Summary of the Rivers 2001 Trial
Protocolized early goal-directed therapy initiated in the ED in severe sepsis and septic shock patients improved resuscitation parameters and reduced mortality.
Summary of the SOAP-II (De Backer 2010) Trial
Among patients with all types of shock, mortality rates were not different between norepinephrine and dopamine, although norepinephrine was more effective as a vasopressor and was less associated with arrhythmias. Norepinephrine may have a mortality benefit over dopamine in a subset of patients with cardiogenic shock.
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Summary of the ANZICS Dopamine (Bellomo 2001) Trial
The use of “renal dose” dopamine did not reduce peak creatinine, the need for renal replacement therapy, ICU length of stay, or mortality.
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Summary of the Wunderink 2012 Trial
In a cohort of patients with MRSA pneumonia, linezolid was shown to improve clinical cure rate and cause less nephrotoxicity than vancomycin, but it did not improve 60-day mortality. The findings of this study may have been confounded by unbalanced baseline characteristics.
Summary of the Bernard 2002 Trial
Therapeutic hypothermia in patients with out-of-hospital VF arrest improved the incidence of favorable discharge disposition and a trend towards improved mortality.
Summary of the HACA Trial
Therapeutic hypothermia improved 6-month neurologic outcome and mortality among patients with out-of-hospital VT/VF cardiac arrest. Note that hypothermia may be associated with certain complications, such as increased risk of bleeding and infection.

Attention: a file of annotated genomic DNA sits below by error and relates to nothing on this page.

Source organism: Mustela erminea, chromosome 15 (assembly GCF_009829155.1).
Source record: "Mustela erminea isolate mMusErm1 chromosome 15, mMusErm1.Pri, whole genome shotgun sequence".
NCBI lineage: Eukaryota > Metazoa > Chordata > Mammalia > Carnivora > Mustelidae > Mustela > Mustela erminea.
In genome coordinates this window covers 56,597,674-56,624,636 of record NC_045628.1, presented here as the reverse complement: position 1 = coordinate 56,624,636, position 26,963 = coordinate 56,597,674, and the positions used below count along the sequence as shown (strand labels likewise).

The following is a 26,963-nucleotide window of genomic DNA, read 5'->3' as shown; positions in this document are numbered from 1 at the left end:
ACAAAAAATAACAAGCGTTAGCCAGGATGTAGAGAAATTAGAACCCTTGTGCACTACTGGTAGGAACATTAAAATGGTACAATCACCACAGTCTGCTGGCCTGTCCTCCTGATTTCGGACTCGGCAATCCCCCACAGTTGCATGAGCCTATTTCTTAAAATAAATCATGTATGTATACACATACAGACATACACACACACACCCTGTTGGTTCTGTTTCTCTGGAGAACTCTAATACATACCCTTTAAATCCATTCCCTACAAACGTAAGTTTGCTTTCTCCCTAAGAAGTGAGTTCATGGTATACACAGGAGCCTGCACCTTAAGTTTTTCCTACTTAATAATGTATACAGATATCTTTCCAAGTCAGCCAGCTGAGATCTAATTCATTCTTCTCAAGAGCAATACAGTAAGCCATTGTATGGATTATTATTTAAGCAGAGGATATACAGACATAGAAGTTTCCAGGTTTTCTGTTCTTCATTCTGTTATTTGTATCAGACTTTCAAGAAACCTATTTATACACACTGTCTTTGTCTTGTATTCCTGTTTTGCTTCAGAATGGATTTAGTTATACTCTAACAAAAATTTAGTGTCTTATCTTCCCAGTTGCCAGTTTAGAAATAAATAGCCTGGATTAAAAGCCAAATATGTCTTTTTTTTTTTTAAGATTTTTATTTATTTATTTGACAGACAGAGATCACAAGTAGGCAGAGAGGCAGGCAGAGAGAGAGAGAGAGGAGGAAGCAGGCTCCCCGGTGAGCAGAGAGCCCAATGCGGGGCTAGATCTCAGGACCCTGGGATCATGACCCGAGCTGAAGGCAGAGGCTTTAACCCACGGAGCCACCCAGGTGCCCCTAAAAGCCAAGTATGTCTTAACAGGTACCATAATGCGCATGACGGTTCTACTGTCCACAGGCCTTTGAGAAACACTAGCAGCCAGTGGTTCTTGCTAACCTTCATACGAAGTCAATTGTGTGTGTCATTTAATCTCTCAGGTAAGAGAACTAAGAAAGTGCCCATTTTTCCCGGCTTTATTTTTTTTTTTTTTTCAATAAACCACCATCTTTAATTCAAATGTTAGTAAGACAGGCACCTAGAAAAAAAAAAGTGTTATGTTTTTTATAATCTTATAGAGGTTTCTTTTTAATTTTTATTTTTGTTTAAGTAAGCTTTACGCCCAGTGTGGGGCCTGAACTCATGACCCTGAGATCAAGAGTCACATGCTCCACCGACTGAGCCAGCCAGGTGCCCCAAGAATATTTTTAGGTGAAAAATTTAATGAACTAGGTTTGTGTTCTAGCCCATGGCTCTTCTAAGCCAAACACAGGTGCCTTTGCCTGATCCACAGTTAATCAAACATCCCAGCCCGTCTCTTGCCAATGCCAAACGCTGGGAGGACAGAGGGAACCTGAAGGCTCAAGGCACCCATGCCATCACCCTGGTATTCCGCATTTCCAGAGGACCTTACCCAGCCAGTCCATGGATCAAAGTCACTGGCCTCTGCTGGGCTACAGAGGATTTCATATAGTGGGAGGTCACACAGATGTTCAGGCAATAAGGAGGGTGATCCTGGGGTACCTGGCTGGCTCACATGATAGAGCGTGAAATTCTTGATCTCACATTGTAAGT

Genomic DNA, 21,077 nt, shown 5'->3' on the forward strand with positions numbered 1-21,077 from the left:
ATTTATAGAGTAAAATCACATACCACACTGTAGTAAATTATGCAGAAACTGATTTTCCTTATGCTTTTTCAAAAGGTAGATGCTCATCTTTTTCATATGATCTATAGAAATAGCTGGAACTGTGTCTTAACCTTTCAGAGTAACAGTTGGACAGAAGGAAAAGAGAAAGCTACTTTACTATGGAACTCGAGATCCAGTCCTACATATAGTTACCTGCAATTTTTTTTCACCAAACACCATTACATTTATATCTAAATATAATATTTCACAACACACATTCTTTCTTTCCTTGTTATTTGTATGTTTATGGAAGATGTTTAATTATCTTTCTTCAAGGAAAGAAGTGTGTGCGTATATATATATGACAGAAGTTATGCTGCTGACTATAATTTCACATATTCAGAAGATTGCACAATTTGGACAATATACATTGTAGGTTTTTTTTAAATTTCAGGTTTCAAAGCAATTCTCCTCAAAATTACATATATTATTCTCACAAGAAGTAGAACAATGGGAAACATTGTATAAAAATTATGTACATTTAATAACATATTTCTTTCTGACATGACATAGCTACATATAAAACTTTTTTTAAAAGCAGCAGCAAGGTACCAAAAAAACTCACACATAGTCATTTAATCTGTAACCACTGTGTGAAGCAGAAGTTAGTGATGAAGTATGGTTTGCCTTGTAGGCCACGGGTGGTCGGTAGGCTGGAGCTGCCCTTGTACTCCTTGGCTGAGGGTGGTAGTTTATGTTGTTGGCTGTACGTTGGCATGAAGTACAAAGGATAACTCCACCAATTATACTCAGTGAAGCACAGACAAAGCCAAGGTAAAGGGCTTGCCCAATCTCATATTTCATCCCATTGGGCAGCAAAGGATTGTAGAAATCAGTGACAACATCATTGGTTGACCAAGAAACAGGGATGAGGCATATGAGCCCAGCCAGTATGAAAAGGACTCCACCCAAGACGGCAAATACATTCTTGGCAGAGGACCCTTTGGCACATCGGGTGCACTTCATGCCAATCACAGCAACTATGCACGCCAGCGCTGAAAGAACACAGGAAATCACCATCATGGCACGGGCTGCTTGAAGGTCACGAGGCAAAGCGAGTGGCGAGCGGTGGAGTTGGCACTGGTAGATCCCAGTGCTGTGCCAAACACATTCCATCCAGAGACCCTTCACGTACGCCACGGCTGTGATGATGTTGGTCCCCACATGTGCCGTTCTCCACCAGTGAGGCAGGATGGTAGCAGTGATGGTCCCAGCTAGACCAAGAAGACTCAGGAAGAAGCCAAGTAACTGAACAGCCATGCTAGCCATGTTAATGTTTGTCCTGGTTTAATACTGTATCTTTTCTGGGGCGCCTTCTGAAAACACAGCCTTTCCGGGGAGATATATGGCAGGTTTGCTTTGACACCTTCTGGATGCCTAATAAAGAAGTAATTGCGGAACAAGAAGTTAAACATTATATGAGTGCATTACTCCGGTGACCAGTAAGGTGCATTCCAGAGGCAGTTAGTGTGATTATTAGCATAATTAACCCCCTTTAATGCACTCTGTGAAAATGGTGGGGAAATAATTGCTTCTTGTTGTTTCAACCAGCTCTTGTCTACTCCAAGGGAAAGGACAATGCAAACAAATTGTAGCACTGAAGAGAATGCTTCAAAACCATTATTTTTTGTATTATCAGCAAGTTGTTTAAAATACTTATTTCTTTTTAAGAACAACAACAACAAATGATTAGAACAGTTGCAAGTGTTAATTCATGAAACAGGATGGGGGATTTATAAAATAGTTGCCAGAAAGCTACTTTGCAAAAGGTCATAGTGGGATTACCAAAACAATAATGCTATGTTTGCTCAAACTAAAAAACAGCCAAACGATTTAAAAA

Summary of the CRASH 2 Trial
Tranexamic acid reduced all-cause mortality in a broad population of trauma patients without an increase in vascular occlusion complications.
Recommend taking at least one antihypertensive medication at night. This simple, cost-effective intervention was recently shown in the MAPEC trial to modestly reduce cardiovascular events and mortality.
As it turns out, patients with ARDS should be belly sleepers. The PROSEVA trial, freshly published in NEJM, examined the role of prone positioning in patients with early, severe acute respiratory distress syndrome (ARDS).
Voluven (hydroxyethyl starch 130/0.4) was heralded to the hospital community as a cheaper alternative to albumin, but safer than previous hydroxyethyl starch (HES) products that were shown to cause bleeding and renal failure.
Although Voluven is likely “safer” than older HES products, it still is NOT safer than traditional volume repletion with normal saline or albumin. It was a good run, Voluven, but it’s time to pull the plug.